“There is no ongoing spiritual life without this process of letting go. At the precise point where we refuse, growth stops. If we hold tightly to anything given to us, unwilling to let it go when the time comes to let it go or unwilling to allow it to be used as the Giver means it to be used, we stunt the growth of the soul. It is easy to make a mistake here, ‘If God gave it to me,’ we say, ‘its mine. I can do what I want with it.’ No. The truth is that it is ours to thank Him for and ours to offer back to Him, ours to relinquish, ours to lose, ours to let go of — if we want to find our true selves, if we want real life, if our hearts are set on glory.”

“Holiness has never been the driving force of the majority. It is, however, mandatory for anyone who wants to enter the kingdom.”

“It is Christ who is to be exalted, not our feelings. We will know Him by obedience, not by emotions. Our love will be shown by obedience, not by how good we feel about God at a given moment. And love means following the commands of God. ‘Do you love Me?’ Jesus asked Peter. ‘Feed My lambs.’ He was not asking, ‘How do you feel about Me?’ for love is not a feeling. He was asking for action.”

“Faith does not eliminate questions. But faith knows where to take them.”

“If God were small enough to be understood, He would not be big enough to be worshipped.”

“We have proved beyond any doubt that He means what He says — His grace is sufficient, nothing can separate us from the love of Christ. We pray that if any, anywhere, are fearing that the cost of discipleship is too great, that they may be given to glimpse that treasure in Heaven promised to all who forsake.”

“If we are to share in His destiny we must share in His death.”

“One does not surrender a life in an instant. That which is lifelong can only be surrendered in a lifetime.”

“Worship is not an experience. Worship is an act, and this takes discipline. We are to worship ‘in spirit and in truth.’ Never mind about the feelings. We are to worship in spite of them.”

“Common things taken into the divine hands accomplished eternal purposes.”

“Waiting on God requires the willingness to bear uncertainty, to carry within oneself the unanswered question, lifting the heart to God about it whenever it intrudes upon one’s thoughts.”

“Our vision is so limited we can hardly imagine a love that does not show itself in protection from suffering. The love of God is of a different nature altogether. It does not hate tragedy. It never denies reality. It stands in the very teeth of suffering.”

Let me offer just these words from Steve Saint, another son of Nate’s:

I think Elizabeth would be happy just being remembered as not much of a woman that God used greatly. To the rest of us mortals she was an incredibly talented and gifted woman who trusted God in life’s greatest calamities, even the loss of her mind to dementia, and who allowed God to use her. He did use her.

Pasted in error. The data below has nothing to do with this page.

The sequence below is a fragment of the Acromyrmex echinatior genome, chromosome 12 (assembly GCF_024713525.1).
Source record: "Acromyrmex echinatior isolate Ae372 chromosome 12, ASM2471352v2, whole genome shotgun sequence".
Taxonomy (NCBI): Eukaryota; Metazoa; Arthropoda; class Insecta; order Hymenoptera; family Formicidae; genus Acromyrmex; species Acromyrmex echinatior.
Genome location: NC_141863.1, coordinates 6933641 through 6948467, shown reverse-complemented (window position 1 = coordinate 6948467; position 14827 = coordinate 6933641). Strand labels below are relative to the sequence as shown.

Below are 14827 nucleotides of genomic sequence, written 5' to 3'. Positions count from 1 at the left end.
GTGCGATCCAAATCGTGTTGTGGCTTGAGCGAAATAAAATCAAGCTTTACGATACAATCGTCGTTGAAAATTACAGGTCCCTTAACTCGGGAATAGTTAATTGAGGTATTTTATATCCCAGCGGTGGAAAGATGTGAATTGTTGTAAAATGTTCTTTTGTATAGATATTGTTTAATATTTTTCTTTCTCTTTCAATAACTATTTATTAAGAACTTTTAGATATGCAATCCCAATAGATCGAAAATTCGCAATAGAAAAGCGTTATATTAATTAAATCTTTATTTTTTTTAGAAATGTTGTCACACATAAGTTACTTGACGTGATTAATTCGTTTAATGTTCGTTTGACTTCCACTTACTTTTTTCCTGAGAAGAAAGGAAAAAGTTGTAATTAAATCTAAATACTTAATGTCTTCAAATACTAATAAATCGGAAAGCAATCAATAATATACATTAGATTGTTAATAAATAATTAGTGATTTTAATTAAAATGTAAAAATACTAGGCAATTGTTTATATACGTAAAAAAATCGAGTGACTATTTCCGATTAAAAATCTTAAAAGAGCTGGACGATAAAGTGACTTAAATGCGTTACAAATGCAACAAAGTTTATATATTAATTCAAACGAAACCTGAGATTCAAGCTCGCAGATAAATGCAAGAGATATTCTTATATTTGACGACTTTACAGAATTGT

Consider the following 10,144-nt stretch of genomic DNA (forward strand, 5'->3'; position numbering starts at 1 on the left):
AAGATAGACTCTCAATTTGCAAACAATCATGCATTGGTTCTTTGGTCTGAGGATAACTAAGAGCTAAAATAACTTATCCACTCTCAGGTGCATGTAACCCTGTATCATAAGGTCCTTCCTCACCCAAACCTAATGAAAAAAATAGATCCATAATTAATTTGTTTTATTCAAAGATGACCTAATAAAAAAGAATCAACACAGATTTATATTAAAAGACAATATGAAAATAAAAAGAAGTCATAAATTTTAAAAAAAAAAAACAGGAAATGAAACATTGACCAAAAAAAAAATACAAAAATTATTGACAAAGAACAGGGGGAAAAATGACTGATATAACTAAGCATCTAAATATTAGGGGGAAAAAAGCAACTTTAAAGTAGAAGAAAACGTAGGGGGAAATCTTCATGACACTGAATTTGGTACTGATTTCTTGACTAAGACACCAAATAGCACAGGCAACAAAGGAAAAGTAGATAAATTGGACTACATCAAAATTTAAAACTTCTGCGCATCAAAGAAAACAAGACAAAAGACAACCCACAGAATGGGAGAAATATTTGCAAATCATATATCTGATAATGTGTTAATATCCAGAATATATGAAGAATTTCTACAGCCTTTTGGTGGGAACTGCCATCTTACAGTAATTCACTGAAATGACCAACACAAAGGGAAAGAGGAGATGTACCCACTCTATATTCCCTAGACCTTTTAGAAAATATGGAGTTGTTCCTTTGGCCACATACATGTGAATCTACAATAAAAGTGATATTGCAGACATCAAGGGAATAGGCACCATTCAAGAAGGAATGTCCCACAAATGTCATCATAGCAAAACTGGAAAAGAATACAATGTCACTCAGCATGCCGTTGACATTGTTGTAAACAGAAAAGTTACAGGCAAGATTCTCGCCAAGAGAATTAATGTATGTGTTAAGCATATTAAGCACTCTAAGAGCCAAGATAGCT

Tens of thousands of people will mourn her loss. I will certainly be one of them. But isn’t it incredibly wonderful that our loss is certainly her gain. She can think and talk once again! Let’s remember her daughter Val and son-in-law Walt and her eight grandchildren. Let’s also remember and pray for her husband Lars who cared for her and saw that she was cared for during her ten year battle with the disease which robbed her of her greatest gift.

One of the great quotes from Jim Elliot was this:

“He is no fool who gives up what he cannot keep, to gain that which he cannot lose.”

The same can be said about Elisabeth. It is so comforting to know that they two have now reunited, along with their Saviour.


Originally published at CultureWatch.
Photo by Jeremy Bishop on Unsplash.

By |2020-12-13T12:58:43+11:00December 16th, 2020|Faith|1 Comment

About the Author:

Bill Muehlenberg is married with three sons, and he is an apologist and ethicist in Melbourne, Australia. He has written several books and has numerous articles printed in most mainstream Australian newspapers, as well as being the main drafter of the Canberra Declaration. Bill has a BA with honours in philosophy (Wheaton College, Chicago), an MA with highest honours in theology (Gordon-Conwell Theological Seminary, Boston) and is currently completing a PhD in theology. He is a prolific author, and a much sought-after media commentator; he has been featured on most Australian television and radio current affairs programs. Bill teaches ethics, apologetics and theology at several Melbourne Bible Colleges. He has his own blog, CultureWatch, which features Christian commentary on the issues of the day.

One Comment

  1. Cindy Williams December 16, 2020 at 9:12 pm - Reply

    What wonderful, inspiring… and challenging quotes – thank you Bill.